By Niket Nishant, Noor Zainab Hussain and Saeed Azhar
(Reuters) -Goldman Sachs Group Inc unveiled a plan to reorganize its business into three units in its biggest overhaul since 2020, as the Wall Street giant reported a smaller-than-expected 44% slump in third-quarter profit on Tuesday.
The bank will now have three operating segments – asset and wealth management, global banking and markets, and platform solutions. The money-losing consumer unit Marcus was placed under its wealth business.
Shares rose 2.5% to $314.50 in premarket trading.
“The street certainly seems to view the Goldman reorg to be a positive and well thought-out strategy,” said Art Hogan, chief market strategist at B. Riley Wealth.
The reshuffle comes as the investment bank seeks to boost its income from fee-based businesses at a time when rising interest rates have dented valuations and deal-making.
Goldman Sachs outlined leadership changes for the new units, with Marc Nachmann becoming global head of the asset and wealth management division.
“Against the backdrop of uncertainty and volatility in the markets, we continue to prudently manage our resources and remain focused on risk management,” Chief Executive David Solomon said in a statement.
The bank rounds out a mixed quarter for big U.S. banks, in which choppy capital markets and slowing economic growth weakened investment banking.
“Rising borrowing costs, which are boosting net interest income, are working as a sort of parachute for the banks, while the slowing economy is still robust to handle the pain,” said Guido Petrelli, Founder and CEO of Merlin Investor.
Dealmaking slowed in the quarter, casting a pall over some of Goldman’s most lucrative businesses. However, rising borrowing costs resulted in a 31% surge in net interest margin.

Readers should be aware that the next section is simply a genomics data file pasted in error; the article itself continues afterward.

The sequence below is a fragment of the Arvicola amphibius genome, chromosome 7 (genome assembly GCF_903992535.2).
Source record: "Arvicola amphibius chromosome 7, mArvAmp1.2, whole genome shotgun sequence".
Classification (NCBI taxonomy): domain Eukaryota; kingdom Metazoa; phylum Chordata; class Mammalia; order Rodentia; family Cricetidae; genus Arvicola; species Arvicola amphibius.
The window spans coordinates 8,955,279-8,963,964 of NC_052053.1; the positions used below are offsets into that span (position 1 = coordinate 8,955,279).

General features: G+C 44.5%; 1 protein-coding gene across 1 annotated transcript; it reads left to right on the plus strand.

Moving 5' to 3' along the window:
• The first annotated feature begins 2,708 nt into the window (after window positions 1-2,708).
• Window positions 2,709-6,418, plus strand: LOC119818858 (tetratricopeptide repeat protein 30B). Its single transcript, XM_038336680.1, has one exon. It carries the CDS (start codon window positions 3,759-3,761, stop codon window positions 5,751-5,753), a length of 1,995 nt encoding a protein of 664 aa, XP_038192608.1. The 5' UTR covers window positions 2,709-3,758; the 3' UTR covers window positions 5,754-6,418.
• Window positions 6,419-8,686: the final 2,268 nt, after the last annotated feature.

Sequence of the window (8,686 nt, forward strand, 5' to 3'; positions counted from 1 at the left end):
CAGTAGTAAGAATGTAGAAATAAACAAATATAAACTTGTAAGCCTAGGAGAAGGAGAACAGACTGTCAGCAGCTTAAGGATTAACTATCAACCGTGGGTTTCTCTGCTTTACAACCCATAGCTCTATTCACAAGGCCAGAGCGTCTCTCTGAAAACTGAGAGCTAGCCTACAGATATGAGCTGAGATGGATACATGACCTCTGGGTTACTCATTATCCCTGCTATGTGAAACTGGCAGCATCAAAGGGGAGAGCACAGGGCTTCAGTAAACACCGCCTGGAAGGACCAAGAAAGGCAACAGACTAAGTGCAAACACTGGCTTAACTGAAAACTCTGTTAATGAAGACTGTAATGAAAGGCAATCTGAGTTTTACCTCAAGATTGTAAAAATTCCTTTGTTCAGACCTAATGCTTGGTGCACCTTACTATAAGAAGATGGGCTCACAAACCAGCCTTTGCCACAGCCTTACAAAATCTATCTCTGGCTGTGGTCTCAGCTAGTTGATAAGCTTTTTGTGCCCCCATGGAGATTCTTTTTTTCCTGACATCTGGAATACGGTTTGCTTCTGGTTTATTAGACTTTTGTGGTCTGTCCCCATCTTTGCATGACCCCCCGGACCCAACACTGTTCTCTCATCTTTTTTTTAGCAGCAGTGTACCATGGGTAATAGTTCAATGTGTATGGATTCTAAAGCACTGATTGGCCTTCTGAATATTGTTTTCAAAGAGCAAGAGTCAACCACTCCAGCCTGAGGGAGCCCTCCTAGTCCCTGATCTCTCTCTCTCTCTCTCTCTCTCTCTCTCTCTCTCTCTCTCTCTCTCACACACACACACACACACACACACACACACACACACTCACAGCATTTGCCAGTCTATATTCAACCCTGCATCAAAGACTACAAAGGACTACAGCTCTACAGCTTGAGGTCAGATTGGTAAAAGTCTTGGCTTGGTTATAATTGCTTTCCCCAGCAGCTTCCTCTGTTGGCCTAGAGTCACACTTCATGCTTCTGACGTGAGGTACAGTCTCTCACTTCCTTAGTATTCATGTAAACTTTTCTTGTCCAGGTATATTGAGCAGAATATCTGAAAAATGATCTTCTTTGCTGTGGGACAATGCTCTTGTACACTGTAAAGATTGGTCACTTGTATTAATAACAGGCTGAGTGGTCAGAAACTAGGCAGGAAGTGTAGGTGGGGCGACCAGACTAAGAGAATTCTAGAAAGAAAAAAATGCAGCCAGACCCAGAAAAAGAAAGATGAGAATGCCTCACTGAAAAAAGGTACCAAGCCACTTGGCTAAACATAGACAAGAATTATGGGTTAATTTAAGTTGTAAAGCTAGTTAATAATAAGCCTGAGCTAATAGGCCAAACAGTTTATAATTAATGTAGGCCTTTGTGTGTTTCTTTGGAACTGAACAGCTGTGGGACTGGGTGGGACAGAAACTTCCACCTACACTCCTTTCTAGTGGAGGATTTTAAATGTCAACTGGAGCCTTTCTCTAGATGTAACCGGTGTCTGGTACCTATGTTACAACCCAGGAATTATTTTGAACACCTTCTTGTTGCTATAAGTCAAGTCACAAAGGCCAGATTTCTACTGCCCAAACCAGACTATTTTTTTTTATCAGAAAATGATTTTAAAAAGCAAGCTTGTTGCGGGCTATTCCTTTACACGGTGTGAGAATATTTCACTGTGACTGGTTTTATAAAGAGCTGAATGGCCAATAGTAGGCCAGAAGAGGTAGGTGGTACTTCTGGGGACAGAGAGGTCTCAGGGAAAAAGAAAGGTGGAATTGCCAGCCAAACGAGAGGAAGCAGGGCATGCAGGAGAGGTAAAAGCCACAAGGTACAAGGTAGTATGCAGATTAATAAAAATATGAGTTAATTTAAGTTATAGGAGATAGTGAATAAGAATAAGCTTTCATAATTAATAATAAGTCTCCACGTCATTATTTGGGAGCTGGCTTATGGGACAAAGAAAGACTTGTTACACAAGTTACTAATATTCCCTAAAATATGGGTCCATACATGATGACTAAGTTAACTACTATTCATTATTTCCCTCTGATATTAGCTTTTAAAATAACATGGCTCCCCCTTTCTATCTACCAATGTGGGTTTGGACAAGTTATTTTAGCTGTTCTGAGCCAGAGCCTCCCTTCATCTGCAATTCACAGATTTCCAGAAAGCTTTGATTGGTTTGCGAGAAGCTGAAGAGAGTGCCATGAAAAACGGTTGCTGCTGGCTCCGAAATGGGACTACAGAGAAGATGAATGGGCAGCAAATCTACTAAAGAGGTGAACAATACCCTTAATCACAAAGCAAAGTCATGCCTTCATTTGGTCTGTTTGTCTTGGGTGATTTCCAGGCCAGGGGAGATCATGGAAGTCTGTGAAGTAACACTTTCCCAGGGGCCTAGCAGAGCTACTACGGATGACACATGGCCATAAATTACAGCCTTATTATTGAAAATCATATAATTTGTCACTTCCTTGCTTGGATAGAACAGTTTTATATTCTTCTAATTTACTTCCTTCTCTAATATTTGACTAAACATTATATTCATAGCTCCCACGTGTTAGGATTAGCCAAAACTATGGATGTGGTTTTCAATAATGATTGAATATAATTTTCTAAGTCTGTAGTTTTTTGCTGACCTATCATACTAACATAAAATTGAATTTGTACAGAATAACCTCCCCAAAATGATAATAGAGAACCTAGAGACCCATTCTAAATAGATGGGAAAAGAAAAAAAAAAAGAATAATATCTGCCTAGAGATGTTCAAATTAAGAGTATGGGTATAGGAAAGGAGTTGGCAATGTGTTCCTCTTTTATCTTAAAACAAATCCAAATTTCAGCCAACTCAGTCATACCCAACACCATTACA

That in part helped the bank post a profit of $8.25 per share in the quarter ended Sept. 30, easily beating analyst’s average estimates of $7.69, according to Refinitiv data.
Total revenue fell 12% to $11.98 billion in the quarter.
Goldman’s investment banking revenue came in at $1.58 billion, down 57% from last year, reflecting a decrease in M&A and equity and debt underwriting.
After a round of job cuts in September, Solomon said on Tuesday Goldman has no such further plans.
“It’s time to be cautious,” Chief Executive David Solomon said in an interview on CNBC, referring to the state of the economy.
“You have to expect that there’s more volatility on the horizon now. That doesn’t mean for sure that we have a really difficult economic scenario. But on the distribution of outcomes, there’s a good chance we have a recession in the United States,” he said.
In the face of aggressive rate increases by the Federal Reserve and the Ukraine war, investors boosted trading activity, helping the bank’s fixed income, currency and commodities division.
A jump in interest rates typically translates into higher profitability for banks, which earn on the difference between interest paid on deposits and that collected on loans.
In the consumer and wealth management business, Goldman saw revenue jump 18% to $2.38 billion in the quarter, reflecting higher demand for loans and higher fees from managing assets.
Goldman said its consumer unit will be folded into two separate businesses – wealth management and the newly created platform solutions. The Platform Solutions unit will include GreenSky, the fintech lender Goldman bought in a $2.2 billion deal.
Trading revenue in the third quarter surged 11% to $6.20 billion, as a 41% jump in fixed income, currency and commodities revenue offset declines from equity trading revenue, which was down 14%.
(Reporting by Niket Nishant, Bansari Mayur Kamdar and Noor Zainab Hussain in Bengaluru and Saeed Azhar and Davide Barbuscia in New York; Editing by Arun Koyyur and Nick Zieminski)